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Decisiveness Vs. Procrastination

Posted May 04 2009 5:23pm

I have a stack of index cards that I keep in my car and each has one word printed on it.  Each word is a virtue, value or character attribute that I want to develop - such as “honesty”, “accountability”, and  ”compassion”.  At random, I choose a card, and it becomes my focus of the day or week.  Today, my card read “decisiveness”.

How appropriate for me, since I wallow at times in procrastination and avoidance of making decisions.  Sometimes the simplest decision - such as what to eat for dinner - sends me into an all-out panic!  I’ve come to realize that many of the issues I face with taking care of myself both physically and mentally all stem back to my lack of self-esteem.

The word decisiveness means “Having the Power to Determine an Outcome”.  Another definition is “the quality of being settled”.  Much more powerful than just “the act of making a decision”!

Napolean Hill said, “The way to develop decisiveness is to start right where you are, with the very next question you face”.  Today, we are going to make a decision to live more healthfully.

1.  Start with a to-do list.  How many things on your list are “life and death” decisions?  I hope not many!  Most tasks we list are just part of our daily lives, and the world won’t stop if they aren’t done.  At the top of your to-do list should be something that you do to take care of yourself.  This is NOT optional!  You must find the time each day to do one small thing for your health.  If you use “lack of time” as an excuse not to exercise or buy/cook healthy foods, then you need to make some serious decisions about how you spend your day.  What can you delete or delegate to someone else in order to carve out time for a 20-minute walk?

2.  Don’t be in denial.  Your health affects so much more than “the way you feel tonight”.  Your longevity is at stake if you don’t get your blood pressure under control.  Your ability to function freely is in danger if you don’t get your blood sugar under control.  Think also how it affects those you love around you.  When you feel badly physically, you aren’t at your best mentally.  It often shows, even if no one mentions it to you.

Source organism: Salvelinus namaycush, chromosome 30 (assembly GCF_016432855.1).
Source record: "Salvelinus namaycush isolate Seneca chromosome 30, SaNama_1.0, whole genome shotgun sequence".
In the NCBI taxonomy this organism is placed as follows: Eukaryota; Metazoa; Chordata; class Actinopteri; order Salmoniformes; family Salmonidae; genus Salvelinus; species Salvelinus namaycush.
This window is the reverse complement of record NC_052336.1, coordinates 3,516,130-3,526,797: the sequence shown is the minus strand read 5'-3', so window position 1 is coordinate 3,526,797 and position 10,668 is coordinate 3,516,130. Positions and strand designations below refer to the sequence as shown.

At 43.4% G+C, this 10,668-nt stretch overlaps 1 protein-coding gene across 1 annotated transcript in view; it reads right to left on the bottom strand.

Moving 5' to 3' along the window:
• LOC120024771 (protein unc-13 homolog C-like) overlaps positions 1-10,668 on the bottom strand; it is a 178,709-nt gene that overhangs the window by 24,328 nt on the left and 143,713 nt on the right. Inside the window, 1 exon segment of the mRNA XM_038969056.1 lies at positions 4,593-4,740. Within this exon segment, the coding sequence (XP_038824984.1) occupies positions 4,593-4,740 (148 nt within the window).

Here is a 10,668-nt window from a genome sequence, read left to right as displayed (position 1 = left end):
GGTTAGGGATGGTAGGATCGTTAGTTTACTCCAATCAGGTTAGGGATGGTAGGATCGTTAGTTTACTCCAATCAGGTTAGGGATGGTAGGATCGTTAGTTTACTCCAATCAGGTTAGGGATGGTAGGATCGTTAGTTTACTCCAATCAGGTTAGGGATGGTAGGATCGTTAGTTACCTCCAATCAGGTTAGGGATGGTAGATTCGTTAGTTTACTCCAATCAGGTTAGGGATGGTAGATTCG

3.  Gather all of the information you have at hand - your current health statistics such as Weight, BMI, Blood Pressure, Blood Sugar, Cholesterol, etc.  Find out the risks involved for letting these remain out of control.  Also find out what conditions you are most at risk for even if your numbers are “normal” today (ie, your family history).  Even if you have a lot of health concerns, don’t let this task overwhelm you to where you feel discouraged.  Start with one small step today toward improving just one aspect of your health.  Tomorrow - or next week, or next month - build on that success.

4.  Get support and learn to accept imperfections.  There will always be a day where you weren’t perfect.  Use the information as an action plan for the next time.  Get support from family and friends.  Almost everyone wants to do something to improve their health.  Working together will not only get you help when you most need it, but you will also be helping someone else, and that is a most satisfying feeling!

5.  Track your outcomes.  Celebrate the first 5 pounds!  Celebrate the drop in blood pressure !  Celebrate the effort in taking the stairs instead of the elevator!  These are great accomplishments.  If you keep track of your “Decisions” and “Outcomes” you will be less likely to put off making important health decisions in the future, because you will see your own personal pattern of success.

I encourage you to read this article about “Overcoming Procrastination” by Steve Pavlina.   There are many great tips for helping you get past the fear of failure and move toward making better decisions for your life and your health.

In closing, words from William E. Gary:  “The longer I live, the more deeply I’m convinced that the difference between the successful person and the failure, between the strong and the weak, is a decision.”

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